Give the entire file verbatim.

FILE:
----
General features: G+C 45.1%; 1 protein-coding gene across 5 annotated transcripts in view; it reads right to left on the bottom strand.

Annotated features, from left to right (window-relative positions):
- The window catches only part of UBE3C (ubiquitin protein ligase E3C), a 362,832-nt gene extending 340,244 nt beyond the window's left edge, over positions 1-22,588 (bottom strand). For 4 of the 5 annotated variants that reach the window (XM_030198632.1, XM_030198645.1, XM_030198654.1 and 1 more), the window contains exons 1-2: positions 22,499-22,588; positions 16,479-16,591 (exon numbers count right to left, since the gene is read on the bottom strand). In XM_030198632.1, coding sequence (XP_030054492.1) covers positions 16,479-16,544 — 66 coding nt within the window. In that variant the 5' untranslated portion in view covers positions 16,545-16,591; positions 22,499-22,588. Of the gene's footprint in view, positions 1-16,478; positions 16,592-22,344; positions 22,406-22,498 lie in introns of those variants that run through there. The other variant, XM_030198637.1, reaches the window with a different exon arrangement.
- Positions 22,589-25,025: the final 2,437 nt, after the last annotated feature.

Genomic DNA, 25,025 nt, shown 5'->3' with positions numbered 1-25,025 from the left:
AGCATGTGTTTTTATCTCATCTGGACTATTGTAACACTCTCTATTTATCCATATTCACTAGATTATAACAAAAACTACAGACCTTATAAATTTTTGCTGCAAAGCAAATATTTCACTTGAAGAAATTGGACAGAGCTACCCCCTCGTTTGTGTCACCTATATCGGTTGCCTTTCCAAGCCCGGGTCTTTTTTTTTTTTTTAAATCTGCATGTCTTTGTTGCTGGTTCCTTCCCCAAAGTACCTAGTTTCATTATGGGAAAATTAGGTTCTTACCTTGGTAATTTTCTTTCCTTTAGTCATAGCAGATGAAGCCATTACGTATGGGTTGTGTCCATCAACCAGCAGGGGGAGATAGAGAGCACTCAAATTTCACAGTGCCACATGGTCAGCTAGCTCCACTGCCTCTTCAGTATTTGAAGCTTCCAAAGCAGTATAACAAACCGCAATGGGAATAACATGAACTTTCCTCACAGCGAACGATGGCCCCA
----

General features: G+C 45.1%; 1 protein-coding gene across 5 annotated transcripts in view; it reads right to left on the bottom strand.

Annotated features, from left to right (window-relative positions):
- The window catches only part of UBE3C (ubiquitin protein ligase E3C), a 362,832-nt gene extending 340,244 nt beyond the window's left edge, over positions 1-22,588 (bottom strand). For 4 of the 5 annotated variants that reach the window (XM_030198632.1, XM_030198645.1, XM_030198654.1 and 1 more), the window contains exons 1-2: positions 22,499-22,588; positions 16,479-16,591 (exon numbers count right to left, since the gene is read on the bottom strand). In XM_030198632.1, coding sequence (XP_030054492.1) covers positions 16,479-16,544 — 66 coding nt within the window. In that variant the 5' untranslated portion in view covers positions 16,545-16,591; positions 22,499-22,588. Of the gene's footprint in view, positions 1-16,478; positions 16,592-22,344; positions 22,406-22,498 lie in introns of those variants that run through there. The other variant, XM_030198637.1, reaches the window with a different exon arrangement.
- Positions 22,589-25,025: the final 2,437 nt, after the last annotated feature.

Genomic DNA, 25,025 nt, shown 5'->3' with positions numbered 1-25,025 from the left:
AGCATGTGTTTTTATCTCATCTGGACTATTGTAACACTCTCTATTTATCCATATTCACTAGATTATAACAAAAACTACAGACCTTATAAATTTTTGCTGCAAAGCAAATATTTCACTTGAAGAAATTGGACAGAGCTACCCCCTCGTTTGTGTCACCTATATCGGTTGCCTTTCCAAGCCCGGGTCTTTTTTTTTTTTTTAAATCTGCATGTCTTTGTTGCTGGTTCCTTCCCCAAAGTACCTAGTTTCATTATGGGAAAATTAGGTTCTTACCTTGGTAATTTTCTTTCCTTTAGTCATAGCAGATGAAGCCATTACGTATGGGTTGTGTCCATCAACCAGCAGGGGGAGATAGAGAGCACTCAAATTTCACAGTGCCACATGGTCAGCTAGCTCCACTGCCTCTTCAGTATTTGAAGCTTCCAAAGCAGTATAACAAACCGCAATGGGAATAACATGAACTTTCCTCACAGCGAACGATGGCCCCA